Creative Control

Miscellaneous Mental Musings of an Emerging Artist

The mourning after.

tpwThe cast and crew of New Leaf’s The Permanent Way had a stellar and emotional final weekend of performances, and now that it’s over I’m finding that the experience lingers, in the best possible way, like a glossy sheen on individual brain cells. Like a song you want stuck in your head forever. I keep hearing internal echoes of line readings, of sound cues; I keep smiling when I think of our time onstage together. My mind skims through a mental catalog of the show, and in this dull gray Monday morning, sitting yet again in this spirit-crushing cubicle, I take subtle retreats into the glowing pinhole sunbeams of individual moment memory:

– The way that Erin always, always broke your heart when she despaired of “the value of Sam.”

– The subtle yet powerful shift in Dominic’s voice when the British Transport Policeman decides he’s going to take charge of the Southall investigation.

– How Kyra managed to turn throwaway exclamations like “Jeepers” and “Yippee” into thumbnail sketches of a character’s entire personal philosophy.

– The comic desperation of Jonathan’s face as his High Powered Treasury Thinker tried to conjure reasonable responses to difficult accusations.

– Marsha’s Bereaved Widow, constantly holding onto one arm like a broken wing that never fully healed, the lower register of her voice fully eradicating the line between physical and emotional pain.

– Brandon’s capacity to evoke both sympathy and outrage–often in subsequent sentences–as he related, with disarming sincerity, the most egregious cockups of his character’s railway management.

– The slow rise Dana made from her seat as she walked into the light to confront the disembodiment of John Prescott, a moment that was composed almost entirely of spine and steel.

– Ehren fiddling with a small biscuit as his Young Man in Denim talked about the scope of the disaster, and the way he simply let it fall as the realization hit.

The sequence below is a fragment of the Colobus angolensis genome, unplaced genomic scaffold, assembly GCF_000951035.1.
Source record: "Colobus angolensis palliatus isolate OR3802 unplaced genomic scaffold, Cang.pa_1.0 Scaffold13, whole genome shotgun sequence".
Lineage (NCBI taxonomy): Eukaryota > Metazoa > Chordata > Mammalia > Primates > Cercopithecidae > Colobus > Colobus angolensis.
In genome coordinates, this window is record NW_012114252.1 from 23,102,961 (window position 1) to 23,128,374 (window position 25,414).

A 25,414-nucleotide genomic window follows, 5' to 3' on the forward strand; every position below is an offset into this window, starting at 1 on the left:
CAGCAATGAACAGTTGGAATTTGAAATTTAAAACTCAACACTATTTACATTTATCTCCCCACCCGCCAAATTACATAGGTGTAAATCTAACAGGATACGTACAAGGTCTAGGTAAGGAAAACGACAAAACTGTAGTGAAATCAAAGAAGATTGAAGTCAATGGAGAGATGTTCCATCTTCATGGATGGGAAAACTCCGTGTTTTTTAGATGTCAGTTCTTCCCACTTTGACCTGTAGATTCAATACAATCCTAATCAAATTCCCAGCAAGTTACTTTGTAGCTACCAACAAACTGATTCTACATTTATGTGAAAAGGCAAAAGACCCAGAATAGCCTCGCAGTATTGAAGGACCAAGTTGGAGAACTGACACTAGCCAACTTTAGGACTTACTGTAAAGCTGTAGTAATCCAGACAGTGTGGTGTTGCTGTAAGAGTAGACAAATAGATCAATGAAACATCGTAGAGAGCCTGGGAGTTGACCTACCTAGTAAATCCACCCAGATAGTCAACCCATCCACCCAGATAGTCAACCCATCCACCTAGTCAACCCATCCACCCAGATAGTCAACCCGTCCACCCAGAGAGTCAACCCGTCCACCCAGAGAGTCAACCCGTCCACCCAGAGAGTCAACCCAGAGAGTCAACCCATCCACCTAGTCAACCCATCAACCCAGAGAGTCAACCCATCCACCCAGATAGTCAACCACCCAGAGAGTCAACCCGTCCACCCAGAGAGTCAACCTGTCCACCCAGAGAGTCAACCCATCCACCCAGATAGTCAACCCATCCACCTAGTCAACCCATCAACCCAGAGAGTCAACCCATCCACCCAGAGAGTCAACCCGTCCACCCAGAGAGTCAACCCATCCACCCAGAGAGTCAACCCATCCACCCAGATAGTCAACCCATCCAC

That’s just a sample, of course–part of what made the storytelling work so well was the commitment and stamina of the ensemble throughout the nearly two-hour, intermission-less show. When Greg saw the show on Thursday, he commented that The Permanent Way was remarkable for all the ways it easily could have been terrible theatre–the script itself reads as very little more than 75 pages of talking heads and agony, and yet Brandon’s direction and the instincts of the actors managed to keep it fluid and compelling for the duration of the performance. The play doesn’t have much “red meat” for actors–there’s no major histrionics called for, no real stage combat, nothing of the sort that normally makes a critic comment on the “bravery” of the performance (which is, to be honest, usually a shorthand way of saying “I can’t believe they were willing to do that1 onstage”). What it does have is an overwhelming humanity and wealth of common experience between character and audience, and what it had working for those components was an astonishingly talented team of artists determined to create something truly special. And they did.

Sometime in the next week I’ll go ahead and update my actor’s resume to include this production, and it doesn’t, right now, seem enough. Where I am right now, in this cyclone of pride and sadness, I almost want it inscribed on my tombstone, and I’m only mostly against the idea of having to die to get it done.

Onto the next project; Vox Pandora starts officially rehearsing on Wednesday, I’m back in Too Much Light as of tomorrow, and the research and writing for Contraption needs to start happening in earnest. But for today, for awhile, I’m going to be still on this island, looking at the sand castle built on the shoreline and smiling quietly as the ocean takes it away.

1 Nudity! Simulated sex! Unredeemable acts of evil!

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This entry was posted on March 5, 2007 by in Eulogy, New Leaf Theatre, Performance, Plays, Politics, Society.
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